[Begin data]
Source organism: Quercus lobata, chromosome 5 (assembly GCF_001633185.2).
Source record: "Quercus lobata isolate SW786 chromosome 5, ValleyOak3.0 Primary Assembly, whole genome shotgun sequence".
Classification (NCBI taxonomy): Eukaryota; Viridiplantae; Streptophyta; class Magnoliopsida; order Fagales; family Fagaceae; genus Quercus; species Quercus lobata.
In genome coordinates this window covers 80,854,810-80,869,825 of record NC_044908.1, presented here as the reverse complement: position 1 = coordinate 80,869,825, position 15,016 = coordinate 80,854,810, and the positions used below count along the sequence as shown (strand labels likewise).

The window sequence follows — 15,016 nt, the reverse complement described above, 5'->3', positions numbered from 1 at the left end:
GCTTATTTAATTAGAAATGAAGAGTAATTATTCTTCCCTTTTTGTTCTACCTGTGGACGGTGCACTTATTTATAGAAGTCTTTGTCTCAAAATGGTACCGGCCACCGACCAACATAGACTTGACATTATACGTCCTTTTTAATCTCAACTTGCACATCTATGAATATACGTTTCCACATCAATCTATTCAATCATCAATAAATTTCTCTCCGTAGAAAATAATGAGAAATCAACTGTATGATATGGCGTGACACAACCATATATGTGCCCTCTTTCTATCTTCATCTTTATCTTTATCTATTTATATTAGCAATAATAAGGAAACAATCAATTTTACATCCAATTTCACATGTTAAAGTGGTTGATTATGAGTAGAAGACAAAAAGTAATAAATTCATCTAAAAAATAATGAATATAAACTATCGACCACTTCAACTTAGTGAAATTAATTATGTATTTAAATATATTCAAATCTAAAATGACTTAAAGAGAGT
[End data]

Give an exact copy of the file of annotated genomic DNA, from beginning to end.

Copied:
Source organism: Quercus lobata, chromosome 5 (assembly GCF_001633185.2).
Source record: "Quercus lobata isolate SW786 chromosome 5, ValleyOak3.0 Primary Assembly, whole genome shotgun sequence".
Classification (NCBI taxonomy): Eukaryota; Viridiplantae; Streptophyta; class Magnoliopsida; order Fagales; family Fagaceae; genus Quercus; species Quercus lobata.
In genome coordinates this window covers 80,854,810-80,869,825 of record NC_044908.1, presented here as the reverse complement: position 1 = coordinate 80,869,825, position 15,016 = coordinate 80,854,810, and the positions used below count along the sequence as shown (strand labels likewise).

The window sequence follows — 15,016 nt, the reverse complement described above, 5'->3', positions numbered from 1 at the left end:
GCTTATTTAATTAGAAATGAAGAGTAATTATTCTTCCCTTTTTGTTCTACCTGTGGACGGTGCACTTATTTATAGAAGTCTTTGTCTCAAAATGGTACCGGCCACCGACCAACATAGACTTGACATTATACGTCCTTTTTAATCTCAACTTGCACATCTATGAATATACGTTTCCACATCAATCTATTCAATCATCAATAAATTTCTCTCCGTAGAAAATAATGAGAAATCAACTGTATGATATGGCGTGACACAACCATATATGTGCCCTCTTTCTATCTTCATCTTTATCTTTATCTATTTATATTAGCAATAATAAGGAAACAATCAATTTTACATCCAATTTCACATGTTAAAGTGGTTGATTATGAGTAGAAGACAAAAAGTAATAAATTCATCTAAAAAATAATGAATATAAACTATCGACCACTTCAACTTAGTGAAATTAATTATGTATTTAAATATATTCAAATCTAAAATGACTTAAAGAGAGT